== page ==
Omar Khayyam's Secret: Hermeneutics of the Robaiyat in Quantum Sociological Imagination, by Mohammad H. Tamdgidi, is a twelve-book series of which this book is the fifth volume, subtitled Khayyami Theology: The Epistemological Structures of the Robaiyat in All the Philosophical Writings of Omar Khayyam Leading to His Last Keepsake Treatise. Each book, independently readable, can be best understood as a part of the whole series.
In Book 5, to understand the theological epistemology (or, way of knowing God) framing Khayyam's Robaiyat as spread out in all his philosophical works, Tamdgidi further offers the texts and his updated Persian and new English translations and analyses of six primary writings that preceded Khayyam's last keepsake treatise on the universals of existence: 1: Khayyam's annotated Persian translation of Avicenna's sermon in Arabic on God and creation; 2: Khayyam's treatise in Arabic addressed to Nasawi (wrongly regarded as an Avicenna pupil) on the created world and worship duty; 3-5: Khayyam's three treatises in Arabic (all addressed to Abu Taher, to whom Khayyam also dedicated his treatise on algebra) that are separate chapters of a three-part treatise on existence on topics ranging from the necessity of contradiction, determinism, survival, attributes of existents, and the light of intellect on 'existent' as the subject matter of universal science; and 6: Khayyam's treatise in Arabic addressed to Moshkavi (a supportive Shia intellectual) in response to three questions on soul's survival, on the necessity of accidents, and on the nature of time.
The most fruitful way of understanding Khayyam's six texts is by regarding them as efforts made at defending his "succession order" thesis implicitly revealed when commenting on Avicenna's sermon and finalized in his last keepsake treatise. The texts served to offer the theological epistemology behind Khayyam's thesis, revealing his creative conceptualist view of existence that informed his poetic way of going about knowing God, creation, and himself within a unitary Islamic creationist-evolutionary worldview. Khayyam's way of knowing God and existence is non-dualistic, non-atomistic, and unitary in worldview, allowing for subject-included objectivity, probabilistic determinism, transcontinuous (or 'discontinuous') creative causality, transdisciplinarity, and transculturalism; it thus fulfils in a prescient way all the eight attributes of the quantum vision. Poetry is most conducive to unitary knowing, and subject-included objectivity must necessarily be self-reflective and thus engage intellective, emotional, and sensible modes of knowing. This explains why Khayyam transcended scholastic learning in favor of a poetic encounter with reality. What he meant by 'Drunkenness,' calling it the highest state of mind known to him, can thus be best understood as a unitary, quantum state of mind achieved by way of his poetry as a meditative art of self-purification. The goal, metaphorically, is to move from a way of knowing things as divisible grapes to a pure and unitary way of knowing them as indivisible Wine -- paralleling what we call today moving from chunky Newtonian toward unitary quantum visions of reality.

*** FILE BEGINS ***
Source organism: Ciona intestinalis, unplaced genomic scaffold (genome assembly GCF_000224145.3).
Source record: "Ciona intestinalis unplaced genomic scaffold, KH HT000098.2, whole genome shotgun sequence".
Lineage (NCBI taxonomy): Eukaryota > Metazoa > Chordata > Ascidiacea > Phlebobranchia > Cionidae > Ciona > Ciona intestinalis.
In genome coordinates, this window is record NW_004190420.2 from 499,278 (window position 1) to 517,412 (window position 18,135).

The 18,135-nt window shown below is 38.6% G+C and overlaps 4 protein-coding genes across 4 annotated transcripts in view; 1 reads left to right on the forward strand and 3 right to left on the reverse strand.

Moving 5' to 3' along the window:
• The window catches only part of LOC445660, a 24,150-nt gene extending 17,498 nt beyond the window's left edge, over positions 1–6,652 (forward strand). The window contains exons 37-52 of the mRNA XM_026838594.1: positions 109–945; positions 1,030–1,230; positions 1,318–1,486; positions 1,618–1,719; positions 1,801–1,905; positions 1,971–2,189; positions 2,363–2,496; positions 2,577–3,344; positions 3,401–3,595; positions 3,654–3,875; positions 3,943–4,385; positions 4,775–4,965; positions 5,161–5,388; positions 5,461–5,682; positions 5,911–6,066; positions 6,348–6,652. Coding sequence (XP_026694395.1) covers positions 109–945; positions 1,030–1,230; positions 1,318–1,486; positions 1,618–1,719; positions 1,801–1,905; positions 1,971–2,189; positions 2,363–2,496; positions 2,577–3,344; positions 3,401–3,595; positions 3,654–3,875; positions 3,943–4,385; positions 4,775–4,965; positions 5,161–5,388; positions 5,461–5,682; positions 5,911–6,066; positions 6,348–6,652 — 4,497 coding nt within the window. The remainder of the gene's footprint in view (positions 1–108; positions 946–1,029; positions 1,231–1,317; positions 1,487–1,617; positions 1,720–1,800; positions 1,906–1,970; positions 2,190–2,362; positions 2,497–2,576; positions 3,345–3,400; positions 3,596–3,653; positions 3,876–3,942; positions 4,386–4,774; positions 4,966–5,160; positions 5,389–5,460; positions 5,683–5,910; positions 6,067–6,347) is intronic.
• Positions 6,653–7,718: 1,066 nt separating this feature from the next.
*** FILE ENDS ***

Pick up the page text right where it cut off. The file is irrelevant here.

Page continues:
The key for entering Khayyam's secret tent is realizing that what he primarily meant by 'Wine' in his Robaiyat was self-referentially his Robaiyat itself, a key openly hidden therein thanks to his theological epistemology. For him, the Robaiyat was a lifelong work on himself, serving also human spiritual awakening to its place and duty in the succession order of God's creation. It also served his aspiration for a lasting soul. He knew the now-proven worth of his secret magnum opus, and that is why he so much praised his 'Wine.'
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|Publisher:||Ahead Publishing House (Imprint: Okcir Press)|
|Series:||Tayyebeh East-West Research and Translation|
|Edition description:||Human Architecture: Journal of the Sociology of Self-Knowledge (Monograph Series)|
|Product dimensions:||6.00(w) x 9.00(h) x 1.19(d)|